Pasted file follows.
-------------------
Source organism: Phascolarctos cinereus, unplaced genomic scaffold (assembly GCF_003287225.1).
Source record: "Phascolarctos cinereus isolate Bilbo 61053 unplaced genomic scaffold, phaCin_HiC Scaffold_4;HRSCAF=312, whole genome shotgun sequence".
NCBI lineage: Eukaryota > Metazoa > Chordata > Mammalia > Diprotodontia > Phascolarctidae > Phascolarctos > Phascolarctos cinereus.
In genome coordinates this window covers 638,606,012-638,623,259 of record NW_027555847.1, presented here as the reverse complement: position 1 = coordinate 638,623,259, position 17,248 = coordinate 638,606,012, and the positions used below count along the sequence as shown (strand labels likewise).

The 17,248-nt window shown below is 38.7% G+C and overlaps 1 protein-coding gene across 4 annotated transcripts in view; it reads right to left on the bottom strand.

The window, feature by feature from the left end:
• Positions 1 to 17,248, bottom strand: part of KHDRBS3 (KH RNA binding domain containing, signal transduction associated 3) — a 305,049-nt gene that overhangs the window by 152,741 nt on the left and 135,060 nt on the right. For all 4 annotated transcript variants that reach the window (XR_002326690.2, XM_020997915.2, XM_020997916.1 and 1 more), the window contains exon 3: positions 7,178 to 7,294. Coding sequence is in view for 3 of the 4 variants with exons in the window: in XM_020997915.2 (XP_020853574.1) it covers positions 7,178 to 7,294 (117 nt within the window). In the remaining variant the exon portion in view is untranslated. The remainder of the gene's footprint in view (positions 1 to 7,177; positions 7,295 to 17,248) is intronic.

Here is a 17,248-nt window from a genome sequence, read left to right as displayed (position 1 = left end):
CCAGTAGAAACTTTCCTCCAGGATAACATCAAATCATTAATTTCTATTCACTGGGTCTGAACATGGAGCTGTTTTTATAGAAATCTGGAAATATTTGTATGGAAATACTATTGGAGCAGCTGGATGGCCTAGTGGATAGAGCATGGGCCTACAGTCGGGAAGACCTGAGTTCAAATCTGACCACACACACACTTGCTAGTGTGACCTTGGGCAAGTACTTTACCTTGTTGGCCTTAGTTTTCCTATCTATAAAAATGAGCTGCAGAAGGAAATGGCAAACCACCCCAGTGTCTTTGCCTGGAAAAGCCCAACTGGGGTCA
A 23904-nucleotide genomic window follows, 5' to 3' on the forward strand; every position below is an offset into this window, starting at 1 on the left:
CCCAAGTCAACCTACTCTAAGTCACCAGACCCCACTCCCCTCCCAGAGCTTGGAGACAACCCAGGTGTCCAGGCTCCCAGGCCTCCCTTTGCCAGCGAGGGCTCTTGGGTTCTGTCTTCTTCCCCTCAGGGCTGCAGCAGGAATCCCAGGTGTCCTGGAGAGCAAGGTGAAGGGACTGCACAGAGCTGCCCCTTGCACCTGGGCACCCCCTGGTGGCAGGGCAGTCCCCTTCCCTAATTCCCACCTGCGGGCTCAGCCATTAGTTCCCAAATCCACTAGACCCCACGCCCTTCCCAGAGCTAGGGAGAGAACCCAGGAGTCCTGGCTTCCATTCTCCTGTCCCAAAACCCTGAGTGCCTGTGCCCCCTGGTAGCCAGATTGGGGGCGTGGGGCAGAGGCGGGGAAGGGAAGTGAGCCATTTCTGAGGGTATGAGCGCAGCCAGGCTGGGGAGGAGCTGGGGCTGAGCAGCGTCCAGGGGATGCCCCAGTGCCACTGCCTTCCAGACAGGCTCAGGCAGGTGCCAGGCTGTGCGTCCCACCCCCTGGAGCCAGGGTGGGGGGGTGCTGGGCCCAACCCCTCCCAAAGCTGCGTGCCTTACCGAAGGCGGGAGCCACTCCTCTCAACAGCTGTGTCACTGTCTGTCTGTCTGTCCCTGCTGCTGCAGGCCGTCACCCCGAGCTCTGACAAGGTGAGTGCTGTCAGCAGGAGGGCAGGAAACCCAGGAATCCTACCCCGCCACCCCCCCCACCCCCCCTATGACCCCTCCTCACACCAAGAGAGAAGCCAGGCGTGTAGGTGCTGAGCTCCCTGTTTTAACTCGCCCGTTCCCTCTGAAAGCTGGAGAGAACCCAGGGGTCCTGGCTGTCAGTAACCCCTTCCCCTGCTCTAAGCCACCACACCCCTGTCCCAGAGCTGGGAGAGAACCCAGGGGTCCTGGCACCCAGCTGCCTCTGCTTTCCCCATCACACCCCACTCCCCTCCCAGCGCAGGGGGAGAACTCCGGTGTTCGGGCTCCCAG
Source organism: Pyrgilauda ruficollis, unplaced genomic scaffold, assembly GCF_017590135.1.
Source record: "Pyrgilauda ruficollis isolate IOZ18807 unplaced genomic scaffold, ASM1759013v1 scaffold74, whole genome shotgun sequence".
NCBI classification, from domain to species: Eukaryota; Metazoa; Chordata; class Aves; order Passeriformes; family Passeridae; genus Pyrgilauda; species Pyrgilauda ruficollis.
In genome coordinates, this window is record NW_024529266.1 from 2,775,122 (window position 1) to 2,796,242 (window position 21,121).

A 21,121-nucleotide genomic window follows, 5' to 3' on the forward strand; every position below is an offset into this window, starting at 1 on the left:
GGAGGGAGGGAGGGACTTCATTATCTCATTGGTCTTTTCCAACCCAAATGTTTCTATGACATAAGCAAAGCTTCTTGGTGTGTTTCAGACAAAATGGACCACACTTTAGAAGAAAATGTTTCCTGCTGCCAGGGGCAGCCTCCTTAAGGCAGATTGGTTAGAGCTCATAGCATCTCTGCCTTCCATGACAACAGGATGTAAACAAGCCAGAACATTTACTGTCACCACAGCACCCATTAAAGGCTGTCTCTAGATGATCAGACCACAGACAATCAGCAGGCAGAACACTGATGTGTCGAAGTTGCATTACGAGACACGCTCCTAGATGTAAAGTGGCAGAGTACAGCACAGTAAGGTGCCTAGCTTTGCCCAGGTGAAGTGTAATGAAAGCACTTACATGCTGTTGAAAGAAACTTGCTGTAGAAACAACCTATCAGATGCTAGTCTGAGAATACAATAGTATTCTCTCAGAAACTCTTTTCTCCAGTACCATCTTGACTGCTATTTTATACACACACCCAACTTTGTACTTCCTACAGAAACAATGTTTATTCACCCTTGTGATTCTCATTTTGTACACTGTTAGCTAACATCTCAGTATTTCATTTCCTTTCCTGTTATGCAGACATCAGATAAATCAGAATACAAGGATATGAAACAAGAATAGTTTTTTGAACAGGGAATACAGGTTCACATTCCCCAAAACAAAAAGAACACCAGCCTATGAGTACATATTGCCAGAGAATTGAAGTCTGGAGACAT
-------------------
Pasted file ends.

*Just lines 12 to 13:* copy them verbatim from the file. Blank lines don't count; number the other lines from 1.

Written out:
Source organism: Pyrgilauda ruficollis, unplaced genomic scaffold, assembly GCF_017590135.1.
Source record: "Pyrgilauda ruficollis isolate IOZ18807 unplaced genomic scaffold, ASM1759013v1 scaffold74, whole genome shotgun sequence".